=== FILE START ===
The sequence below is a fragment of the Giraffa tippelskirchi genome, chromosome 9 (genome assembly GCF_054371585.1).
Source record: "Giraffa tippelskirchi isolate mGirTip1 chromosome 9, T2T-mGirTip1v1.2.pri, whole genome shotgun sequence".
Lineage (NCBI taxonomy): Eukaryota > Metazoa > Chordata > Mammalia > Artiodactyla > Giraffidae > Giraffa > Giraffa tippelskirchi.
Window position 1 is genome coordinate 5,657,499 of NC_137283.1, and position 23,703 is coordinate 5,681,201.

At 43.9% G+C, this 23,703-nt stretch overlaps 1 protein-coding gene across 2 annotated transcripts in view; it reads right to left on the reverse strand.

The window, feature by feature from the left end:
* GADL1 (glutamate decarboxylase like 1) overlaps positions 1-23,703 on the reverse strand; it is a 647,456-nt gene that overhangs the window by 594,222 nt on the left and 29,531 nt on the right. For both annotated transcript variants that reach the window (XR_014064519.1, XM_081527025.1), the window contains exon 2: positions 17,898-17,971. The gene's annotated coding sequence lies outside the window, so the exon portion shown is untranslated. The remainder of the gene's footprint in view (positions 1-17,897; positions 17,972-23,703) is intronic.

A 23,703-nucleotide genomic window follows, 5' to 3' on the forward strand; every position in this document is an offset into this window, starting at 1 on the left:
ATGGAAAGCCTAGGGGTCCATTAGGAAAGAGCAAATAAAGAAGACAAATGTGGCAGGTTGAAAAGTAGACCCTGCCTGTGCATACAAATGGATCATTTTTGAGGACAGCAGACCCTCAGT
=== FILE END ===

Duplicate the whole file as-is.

The sequence below is a fragment of the Giraffa tippelskirchi genome, chromosome 9 (genome assembly GCF_054371585.1).
Source record: "Giraffa tippelskirchi isolate mGirTip1 chromosome 9, T2T-mGirTip1v1.2.pri, whole genome shotgun sequence".
Lineage (NCBI taxonomy): Eukaryota > Metazoa > Chordata > Mammalia > Artiodactyla > Giraffidae > Giraffa > Giraffa tippelskirchi.
Window position 1 is genome coordinate 5,657,499 of NC_137283.1, and position 23,703 is coordinate 5,681,201.

At 43.9% G+C, this 23,703-nt stretch overlaps 1 protein-coding gene across 2 annotated transcripts in view; it reads right to left on the reverse strand.

The window, feature by feature from the left end:
* GADL1 (glutamate decarboxylase like 1) overlaps positions 1-23,703 on the reverse strand; it is a 647,456-nt gene that overhangs the window by 594,222 nt on the left and 29,531 nt on the right. For both annotated transcript variants that reach the window (XR_014064519.1, XM_081527025.1), the window contains exon 2: positions 17,898-17,971. The gene's annotated coding sequence lies outside the window, so the exon portion shown is untranslated. The remainder of the gene's footprint in view (positions 1-17,897; positions 17,972-23,703) is intronic.

A 23,703-nucleotide genomic window follows, 5' to 3' on the forward strand; every position in this document is an offset into this window, starting at 1 on the left:
ATGGAAAGCCTAGGGGTCCATTAGGAAAGAGCAAATAAAGAAGACAAATGTGGCAGGTTGAAAAGTAGACCCTGCCTGTGCATACAAATGGATCATTTTTGAGGACAGCAGACCCTCAGT